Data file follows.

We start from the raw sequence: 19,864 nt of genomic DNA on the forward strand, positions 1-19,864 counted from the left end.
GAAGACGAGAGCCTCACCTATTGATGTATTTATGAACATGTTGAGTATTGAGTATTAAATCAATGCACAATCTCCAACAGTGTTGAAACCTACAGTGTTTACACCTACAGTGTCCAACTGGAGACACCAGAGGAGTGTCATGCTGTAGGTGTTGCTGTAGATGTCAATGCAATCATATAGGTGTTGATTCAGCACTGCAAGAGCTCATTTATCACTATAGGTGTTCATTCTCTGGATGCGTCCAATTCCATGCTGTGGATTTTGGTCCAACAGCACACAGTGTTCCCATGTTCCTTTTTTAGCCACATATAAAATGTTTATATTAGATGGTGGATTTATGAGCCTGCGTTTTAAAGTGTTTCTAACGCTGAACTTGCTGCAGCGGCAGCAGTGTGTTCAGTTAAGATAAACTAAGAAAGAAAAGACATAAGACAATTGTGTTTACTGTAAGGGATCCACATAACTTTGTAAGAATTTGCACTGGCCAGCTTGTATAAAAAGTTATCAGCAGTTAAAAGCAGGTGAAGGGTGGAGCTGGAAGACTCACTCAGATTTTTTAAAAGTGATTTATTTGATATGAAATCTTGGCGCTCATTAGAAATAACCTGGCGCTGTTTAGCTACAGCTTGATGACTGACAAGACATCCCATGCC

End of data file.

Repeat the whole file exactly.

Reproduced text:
We start from the raw sequence: 19,864 nt of genomic DNA on the forward strand, positions 1-19,864 counted from the left end.
GAAGACGAGAGCCTCACCTATTGATGTATTTATGAACATGTTGAGTATTGAGTATTAAATCAATGCACAATCTCCAACAGTGTTGAAACCTACAGTGTTTACACCTACAGTGTCCAACTGGAGACACCAGAGGAGTGTCATGCTGTAGGTGTTGCTGTAGATGTCAATGCAATCATATAGGTGTTGATTCAGCACTGCAAGAGCTCATTTATCACTATAGGTGTTCATTCTCTGGATGCGTCCAATTCCATGCTGTGGATTTTGGTCCAACAGCACACAGTGTTCCCATGTTCCTTTTTTAGCCACATATAAAATGTTTATATTAGATGGTGGATTTATGAGCCTGCGTTTTAAAGTGTTTCTAACGCTGAACTTGCTGCAGCGGCAGCAGTGTGTTCAGTTAAGATAAACTAAGAAAGAAAAGACATAAGACAATTGTGTTTACTGTAAGGGATCCACATAACTTTGTAAGAATTTGCACTGGCCAGCTTGTATAAAAAGTTATCAGCAGTTAAAAGCAGGTGAAGGGTGGAGCTGGAAGACTCACTCAGATTTTTTAAAAGTGATTTATTTGATATGAAATCTTGGCGCTCATTAGAAATAACCTGGCGCTGTTTAGCTACAGCTTGATGACTGACAAGACATCCCATGCC